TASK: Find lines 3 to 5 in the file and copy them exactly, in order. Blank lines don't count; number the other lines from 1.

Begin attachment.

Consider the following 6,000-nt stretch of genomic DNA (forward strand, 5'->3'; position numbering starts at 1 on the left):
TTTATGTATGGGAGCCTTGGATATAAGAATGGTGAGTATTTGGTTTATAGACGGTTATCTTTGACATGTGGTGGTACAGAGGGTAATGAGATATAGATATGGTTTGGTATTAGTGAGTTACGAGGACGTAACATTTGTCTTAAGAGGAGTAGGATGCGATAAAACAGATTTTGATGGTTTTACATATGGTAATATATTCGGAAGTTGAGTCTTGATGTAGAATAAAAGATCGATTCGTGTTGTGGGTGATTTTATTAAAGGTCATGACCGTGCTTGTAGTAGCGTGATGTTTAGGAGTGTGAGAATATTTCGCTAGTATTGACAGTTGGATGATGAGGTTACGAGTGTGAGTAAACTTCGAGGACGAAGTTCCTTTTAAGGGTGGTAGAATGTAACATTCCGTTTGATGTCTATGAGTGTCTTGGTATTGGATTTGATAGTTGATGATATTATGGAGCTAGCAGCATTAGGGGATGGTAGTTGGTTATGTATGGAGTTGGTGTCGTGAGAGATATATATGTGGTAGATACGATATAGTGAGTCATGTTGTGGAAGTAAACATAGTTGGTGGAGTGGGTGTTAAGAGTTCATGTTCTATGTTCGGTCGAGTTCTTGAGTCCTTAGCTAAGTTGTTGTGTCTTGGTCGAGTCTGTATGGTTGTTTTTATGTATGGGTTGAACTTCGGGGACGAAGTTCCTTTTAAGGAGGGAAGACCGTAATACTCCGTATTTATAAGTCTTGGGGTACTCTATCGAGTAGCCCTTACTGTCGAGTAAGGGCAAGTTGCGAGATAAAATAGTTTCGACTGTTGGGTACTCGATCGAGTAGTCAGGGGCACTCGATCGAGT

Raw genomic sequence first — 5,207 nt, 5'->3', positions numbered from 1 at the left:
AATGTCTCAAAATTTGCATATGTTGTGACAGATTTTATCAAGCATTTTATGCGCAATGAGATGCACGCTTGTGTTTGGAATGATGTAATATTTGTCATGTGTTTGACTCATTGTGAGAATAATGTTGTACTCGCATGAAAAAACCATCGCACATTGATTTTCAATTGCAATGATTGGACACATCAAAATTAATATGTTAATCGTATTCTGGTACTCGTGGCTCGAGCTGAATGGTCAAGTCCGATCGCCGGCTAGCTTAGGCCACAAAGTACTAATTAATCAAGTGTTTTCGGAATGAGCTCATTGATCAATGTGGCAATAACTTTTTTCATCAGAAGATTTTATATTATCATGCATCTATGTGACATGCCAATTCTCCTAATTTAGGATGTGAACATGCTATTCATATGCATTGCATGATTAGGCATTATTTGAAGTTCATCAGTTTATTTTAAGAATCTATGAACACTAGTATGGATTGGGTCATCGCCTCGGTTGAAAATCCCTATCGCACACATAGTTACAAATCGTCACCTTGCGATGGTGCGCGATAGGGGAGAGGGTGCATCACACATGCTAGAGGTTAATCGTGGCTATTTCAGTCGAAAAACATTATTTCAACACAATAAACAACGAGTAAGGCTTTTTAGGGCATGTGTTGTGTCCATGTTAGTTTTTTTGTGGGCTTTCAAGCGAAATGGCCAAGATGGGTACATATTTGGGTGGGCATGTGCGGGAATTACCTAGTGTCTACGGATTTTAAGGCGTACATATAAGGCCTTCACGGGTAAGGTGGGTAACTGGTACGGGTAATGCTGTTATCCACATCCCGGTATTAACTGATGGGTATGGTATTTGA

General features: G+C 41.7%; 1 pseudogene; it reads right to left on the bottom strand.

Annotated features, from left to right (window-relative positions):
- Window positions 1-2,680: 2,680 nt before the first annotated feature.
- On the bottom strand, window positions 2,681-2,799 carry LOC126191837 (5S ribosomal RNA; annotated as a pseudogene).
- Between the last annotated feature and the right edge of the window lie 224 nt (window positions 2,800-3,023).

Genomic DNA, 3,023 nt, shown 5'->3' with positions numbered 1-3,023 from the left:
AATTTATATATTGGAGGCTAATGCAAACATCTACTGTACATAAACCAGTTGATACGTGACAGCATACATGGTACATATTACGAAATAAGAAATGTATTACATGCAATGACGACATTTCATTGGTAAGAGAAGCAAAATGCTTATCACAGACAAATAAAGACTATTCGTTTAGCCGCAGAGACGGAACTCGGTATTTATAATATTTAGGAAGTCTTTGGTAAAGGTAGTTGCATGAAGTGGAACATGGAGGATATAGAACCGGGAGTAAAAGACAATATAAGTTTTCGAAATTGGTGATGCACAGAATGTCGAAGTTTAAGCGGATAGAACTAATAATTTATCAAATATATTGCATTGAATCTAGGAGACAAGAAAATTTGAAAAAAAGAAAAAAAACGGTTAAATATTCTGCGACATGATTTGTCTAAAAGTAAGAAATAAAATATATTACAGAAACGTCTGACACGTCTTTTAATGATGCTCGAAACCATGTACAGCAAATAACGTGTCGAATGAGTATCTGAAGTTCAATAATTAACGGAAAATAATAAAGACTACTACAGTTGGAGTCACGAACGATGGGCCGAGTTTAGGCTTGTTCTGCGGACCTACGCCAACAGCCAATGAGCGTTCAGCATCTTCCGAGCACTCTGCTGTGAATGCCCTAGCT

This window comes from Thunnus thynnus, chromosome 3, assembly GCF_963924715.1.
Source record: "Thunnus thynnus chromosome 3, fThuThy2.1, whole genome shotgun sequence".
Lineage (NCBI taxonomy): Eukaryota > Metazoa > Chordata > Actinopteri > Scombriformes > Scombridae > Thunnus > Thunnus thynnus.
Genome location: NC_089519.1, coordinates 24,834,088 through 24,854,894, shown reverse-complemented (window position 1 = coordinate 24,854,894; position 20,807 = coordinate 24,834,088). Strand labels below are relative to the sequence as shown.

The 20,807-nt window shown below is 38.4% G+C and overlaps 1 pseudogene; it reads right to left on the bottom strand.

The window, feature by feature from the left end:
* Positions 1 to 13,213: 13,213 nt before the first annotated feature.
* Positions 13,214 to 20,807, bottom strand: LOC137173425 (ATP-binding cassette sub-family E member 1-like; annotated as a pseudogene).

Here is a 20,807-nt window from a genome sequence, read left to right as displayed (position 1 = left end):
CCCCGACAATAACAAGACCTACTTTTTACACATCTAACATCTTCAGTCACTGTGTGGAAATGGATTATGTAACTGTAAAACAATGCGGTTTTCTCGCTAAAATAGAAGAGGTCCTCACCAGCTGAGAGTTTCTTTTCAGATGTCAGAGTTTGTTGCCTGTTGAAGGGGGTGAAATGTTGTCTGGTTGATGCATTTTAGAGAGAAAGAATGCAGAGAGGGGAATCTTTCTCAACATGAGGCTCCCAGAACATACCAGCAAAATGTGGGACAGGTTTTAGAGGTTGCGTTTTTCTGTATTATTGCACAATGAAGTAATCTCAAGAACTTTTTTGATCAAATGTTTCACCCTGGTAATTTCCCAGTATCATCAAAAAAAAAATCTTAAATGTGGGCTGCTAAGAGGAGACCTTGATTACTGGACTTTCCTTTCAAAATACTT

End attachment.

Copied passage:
Raw genomic sequence first — 5,207 nt, 5'->3', positions numbered from 1 at the left:
AATGTCTCAAAATTTGCATATGTTGTGACAGATTTTATCAAGCATTTTATGCGCAATGAGATGCACGCTTGTGTTTGGAATGATGTAATATTTGTCATGTGTTTGACTCATTGTGAGAATAATGTTGTACTCGCATGAAAAAACCATCGCACATTGATTTTCAATTGCAATGATTGGACACATCAAAATTAATATGTTAATCGTATTCTGGTACTCGTGGCTCGAGCTGAATGGTCAAGTCCGATCGCCGGCTAGCTTAGGCCACAAAGTACTAATTAATCAAGTGTTTTCGGAATGAGCTCATTGATCAATGTGGCAATAACTTTTTTCATCAGAAGATTTTATATTATCATGCATCTATGTGACATGCCAATTCTCCTAATTTAGGATGTGAACATGCTATTCATATGCATTGCATGATTAGGCATTATTTGAAGTTCATCAGTTTATTTTAAGAATCTATGAACACTAGTATGGATTGGGTCATCGCCTCGGTTGAAAATCCCTATCGCACACATAGTTACAAATCGTCACCTTGCGATGGTGCGCGATAGGGGAGAGGGTGCATCACACATGCTAGAGGTTAATCGTGGCTATTTCAGTCGAAAAACATTATTTCAACACAATAAACAACGAGTAAGGCTTTTTAGGGCATGTGTTGTGTCCATGTTAGTTTTTTTGTGGGCTTTCAAGCGAAATGGCCAAGATGGGTACATATTTGGGTGGGCATGTGCGGGAATTACCTAGTGTCTACGGATTTTAAGGCGTACATATAAGGCCTTCACGGGTAAGGTGGGTAACTGGTACGGGTAATGCTGTTATCCACATCCCGGTATTAACTGATGGGTATGGTATTTGA

General features: G+C 41.7%; 1 pseudogene; it reads right to left on the bottom strand.